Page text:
My white friend and I were dressed up and had gift boxes in the back seat on the way to the wedding and we explained that, and I apologized.

And that was it.  Happy ending and otherwise boring story.

The officer was actually OK.  He accepted my apology, could plainly see the gifts in the back seat and we were in suits and ties and let us off with a warning.
I never thought much of it and still don't, but could this have been reverse profiling?

3792  Politics, Religion, Science, Culture and Humanities / Politics & Religion / Pompous hypocracy is rampant. on: July 25, 2009, 09:37:22 AM
Just for argument sakes.

Chuck Schumer made a statement that doctors should make no more than 80K a year.
Sure that is of course because we should be all about caring for our fellow men.
If that is his argument lawyers who require far less schooling should make no more than 40K per year.
Everyone knows they should be *in* law profession to protect the legal rights of all.
Afterall they are there to uphold justice, and our "legal rights".

Additionally the media should stop corrupting our politicians who have to raise obscene amounts of money to pay for obscene costs of advertising.
The politicians who are in "public service" to better the lives of all Americans and our way of life should stop cashing in by writing or at least profiting from books, speeches, working as pundits, getting jobs at hedge funds, lobbyists the minute they leave office.

Working in pulbic office has now become a roadmap to "richdom".

Teachers, police officers, firemen, and other government employees should stop accepting pensions, and other benefits after they stop working since of course they are doing what they do to better and protect mankind.

Can I go on.

My message is clear.

3793  Politics, Religion, Science, Culture and Humanities / Politics & Religion / Re: The Cognitive Dissonance of His Glibness on: July 24, 2009, 01:28:23 PM
Kind of interesting isn't it that BO's comments over the Gates Crowley flap stirred up the emotions of so many.
It was OK for him to circumvent the globe insulting the United States and the previous President without hardly a peep except from rightest radio and Fox.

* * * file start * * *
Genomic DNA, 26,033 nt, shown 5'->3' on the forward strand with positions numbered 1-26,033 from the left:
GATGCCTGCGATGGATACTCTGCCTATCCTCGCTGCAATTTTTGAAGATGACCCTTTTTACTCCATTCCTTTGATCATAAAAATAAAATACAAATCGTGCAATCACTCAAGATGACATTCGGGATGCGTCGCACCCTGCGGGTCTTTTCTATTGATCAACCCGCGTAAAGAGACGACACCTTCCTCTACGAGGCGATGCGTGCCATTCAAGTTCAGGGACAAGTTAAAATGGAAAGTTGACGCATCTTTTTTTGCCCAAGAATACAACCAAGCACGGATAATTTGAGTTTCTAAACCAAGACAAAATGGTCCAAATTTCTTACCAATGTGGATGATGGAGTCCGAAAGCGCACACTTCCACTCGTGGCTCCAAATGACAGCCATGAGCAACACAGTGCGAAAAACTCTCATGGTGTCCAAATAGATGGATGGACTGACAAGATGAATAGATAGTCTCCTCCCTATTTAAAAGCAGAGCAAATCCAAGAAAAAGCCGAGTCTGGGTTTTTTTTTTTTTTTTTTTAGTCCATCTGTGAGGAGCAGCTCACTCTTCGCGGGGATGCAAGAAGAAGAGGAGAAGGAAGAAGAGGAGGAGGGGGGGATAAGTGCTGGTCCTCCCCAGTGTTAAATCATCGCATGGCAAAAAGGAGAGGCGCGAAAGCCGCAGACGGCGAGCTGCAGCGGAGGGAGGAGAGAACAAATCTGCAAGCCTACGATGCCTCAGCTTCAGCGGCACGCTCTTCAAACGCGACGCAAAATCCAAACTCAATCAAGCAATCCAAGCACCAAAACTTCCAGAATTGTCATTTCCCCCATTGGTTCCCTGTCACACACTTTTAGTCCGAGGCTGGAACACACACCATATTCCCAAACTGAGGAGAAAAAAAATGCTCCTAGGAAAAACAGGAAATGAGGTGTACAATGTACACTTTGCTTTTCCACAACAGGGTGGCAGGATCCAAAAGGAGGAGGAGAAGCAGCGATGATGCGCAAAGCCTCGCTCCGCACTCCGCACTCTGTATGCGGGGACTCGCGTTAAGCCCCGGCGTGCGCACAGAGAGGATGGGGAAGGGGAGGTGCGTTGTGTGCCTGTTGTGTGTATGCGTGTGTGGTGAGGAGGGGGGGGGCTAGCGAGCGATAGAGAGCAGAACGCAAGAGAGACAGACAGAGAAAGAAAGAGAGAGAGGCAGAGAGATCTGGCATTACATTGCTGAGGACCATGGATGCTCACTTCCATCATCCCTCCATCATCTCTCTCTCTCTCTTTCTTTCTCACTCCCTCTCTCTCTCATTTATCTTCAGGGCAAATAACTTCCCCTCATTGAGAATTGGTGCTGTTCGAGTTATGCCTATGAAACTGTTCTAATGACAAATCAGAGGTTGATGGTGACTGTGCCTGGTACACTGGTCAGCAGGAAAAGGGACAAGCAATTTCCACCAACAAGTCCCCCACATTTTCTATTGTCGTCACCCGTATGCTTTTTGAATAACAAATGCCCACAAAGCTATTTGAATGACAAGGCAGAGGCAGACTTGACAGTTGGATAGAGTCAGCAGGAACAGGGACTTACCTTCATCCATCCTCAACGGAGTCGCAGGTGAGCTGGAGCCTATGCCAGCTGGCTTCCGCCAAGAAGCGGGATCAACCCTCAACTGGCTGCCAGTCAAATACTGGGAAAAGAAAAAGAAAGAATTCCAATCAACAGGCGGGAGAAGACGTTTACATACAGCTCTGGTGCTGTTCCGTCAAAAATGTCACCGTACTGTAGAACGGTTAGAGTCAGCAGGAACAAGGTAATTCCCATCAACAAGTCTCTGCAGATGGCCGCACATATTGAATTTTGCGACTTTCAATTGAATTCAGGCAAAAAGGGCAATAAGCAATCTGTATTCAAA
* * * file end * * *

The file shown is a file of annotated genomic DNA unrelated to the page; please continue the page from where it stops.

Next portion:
But offend a policeman and suddenly we have a whole new ballgame.

Here we go again with the races taking sides like they did with OJ.

3794  Politics, Religion, Science, Culture and Humanities / Politics & Religion / Re: Political Economics on: July 24, 2009, 08:50:57 AM
Does this seem stupid or what?  Federal money to help people buy cars, and of course stimulate Governement Motors.
Hopefully the majority of non Dem diehard Americans are waking up to how we are being screwed over by the radicals in government.
The joke is on us:

Friday, July 24, 2009
$1 billion 'Cash for clunkers' program to kick off Monday
David Shepardson / Detroit News Washington Bureau
Washington -- The National Highway Traffic Safety Administration will release a final regulation today, clearing the way for the launch of the $1 billion federal "Cash for Clunkers" program.

The program gives buyers of new, more fuel-efficient vehicles up to $4,500 in government rebates to turn in cars and trucks up to 25 years old that in most instances get less than a combined highway/city fuel efficiency of 18 miles per gallon.

NHTSA's final rule will explain the process for registering dealers, the manner in which dealers will be reimbursed for eligible transactions, the requirements and procedures for disposing of trade-in vehicles, and the means for enforcing the program's requirements. NHTSA is working to guard against fraud, but also to ensure prompt payment.


Transportation Secretary Ray LaHood will kick off the program on Monday with an event at the department's headquarters that will include fuel-efficient vehicles from major manufacturers and some members of Congress.

Charles Territo, a spokesman for the Alliance of Automobile Manufacturers, the trade group representing General Motors Co., Ford Motor Co., Chrysler Group LLC, Toyota Motor Corp. and six other automakers, said the program should help customers with the purchase of about 250,000 vehicles. But once the money runs out, there is no guarantee that Congress will approve more funds.

Similar programs -- though typically less restrictive -- in other countries have dramatically boosted auto sales.

Chrysler Group LLC has offered to match the $4,500 government rebate with its own $4,500 rebate on new vehicles. Chrysler's rebate also applies to people buying new cars who don't qualify for the government rebate.

The federal program ends Nov. 1 even if consumers haven't exhausted the rebates. The vouchers apply only to new vehicles that cost $45,000 or less, and consumers must have owned the driveable clunkers for the past year.

3795  Politics, Religion, Science, Culture and Humanities / Politics & Religion / Re: Israel, and its neighbors on: July 22, 2009, 12:16:55 PM
Well today's headlines are a final "explanation point" to BO's policies all along.
Remember when McCain said he would be Hamas and Hezbollah's worst nightmare and BO said we need to meet, hug and kiss them more or less.